The writing in most of the book sets the scene so perfectly. Some of the sayings are delightful. When a woman asks Lemon, Ivoe’s mother, if she knows Annie Faye, Lemon replies with “We’ve howdyed but we ain’t never shook.” And then there is “Every time I stand up, my mind sits down.” And when Roena, Lemon’s daughter-in-law, says she regrets marrying Timbo, Lemon tells “Can’t put the rain back in the sky.” I love that!

The characters are down to earth and seem so real. Life is hard for them but they keep on battling the poverty and discrimination they encounter every day of their lives. They do whatever it takes to support their families. Lemon makes jam and prepares vegetables for the community; her husband, Ennis goes off with the plan to make money and have his join him later.

The author describes the minor transgressions that get mostly the black men (but some women too) thrown into jail. The conditions of those jails are deplorable. It nauseated me to even read about them.

When Ivoe continues to find herself unable to break into journalism, her lover and the community encourage her to start her own black newspaper. It was interesting to read how they went about doing it, and the resistance they encountered.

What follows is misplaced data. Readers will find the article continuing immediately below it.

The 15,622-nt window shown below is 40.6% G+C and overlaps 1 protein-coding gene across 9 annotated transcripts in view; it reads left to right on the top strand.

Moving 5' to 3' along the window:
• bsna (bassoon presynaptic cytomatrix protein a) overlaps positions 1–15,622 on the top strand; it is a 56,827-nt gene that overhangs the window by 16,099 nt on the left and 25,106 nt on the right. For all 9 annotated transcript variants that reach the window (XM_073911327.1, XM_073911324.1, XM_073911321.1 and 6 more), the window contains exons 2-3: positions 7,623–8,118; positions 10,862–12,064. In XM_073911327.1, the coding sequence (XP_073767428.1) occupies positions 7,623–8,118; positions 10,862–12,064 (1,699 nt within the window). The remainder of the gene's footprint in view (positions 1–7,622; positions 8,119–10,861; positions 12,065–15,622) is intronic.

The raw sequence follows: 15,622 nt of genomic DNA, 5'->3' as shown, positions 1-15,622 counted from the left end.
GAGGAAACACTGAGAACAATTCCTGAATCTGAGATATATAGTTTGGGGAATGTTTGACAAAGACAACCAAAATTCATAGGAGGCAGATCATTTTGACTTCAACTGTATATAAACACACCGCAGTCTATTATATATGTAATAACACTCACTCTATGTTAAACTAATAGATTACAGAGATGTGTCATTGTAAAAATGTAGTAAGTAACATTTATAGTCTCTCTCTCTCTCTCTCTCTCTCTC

The last chapter was a real disappointment to me. It seemed as though Ms. Barnett had a vast amount of research she had not gotten into the book. So in the last chapter it is all thrown in there. The chapter is rushed, disconnected, and preachy. It was a truly disappointing end to an otherwise wonderfully written novel
Before He Finds Her
by Michael Kardos
Everything about her life is questioned (5/27/2015)
Melanie Denison has grown up in Fredonia WV. Her loving aunt and uncle have raised her since her mother was killed when Melanie was only three years old. No one knows the whereabouts of Melanie’s father after he threw a block party and then killed his wife and supposedly Melanie. Melanie and her aunt and uncle are part of the Witness Protection Program. Melanie’s real name is Meg Miller. It is believed that her father killed her mother and Meg. The mother’s body was found in a fire pile but Meg’s body was never found. Everyone believes her father Ramsey also killed Meg and threw her body into the lake.
Melanie can’t have a normal life. She can’t go to proms, can’t be on the Internet, can’t do anything that might bring attention to her or result in her photo going public.
But now Melanie is pregnant and determined that her child will not grow up like she did. So she returns to the town of Silver Bay where she grew up. Now everything that Melanie has believed about her life is questioned.
I enjoyed the twists that came in the story and was surprised a couple of times. This was an easy to read thriller that kept me guessing.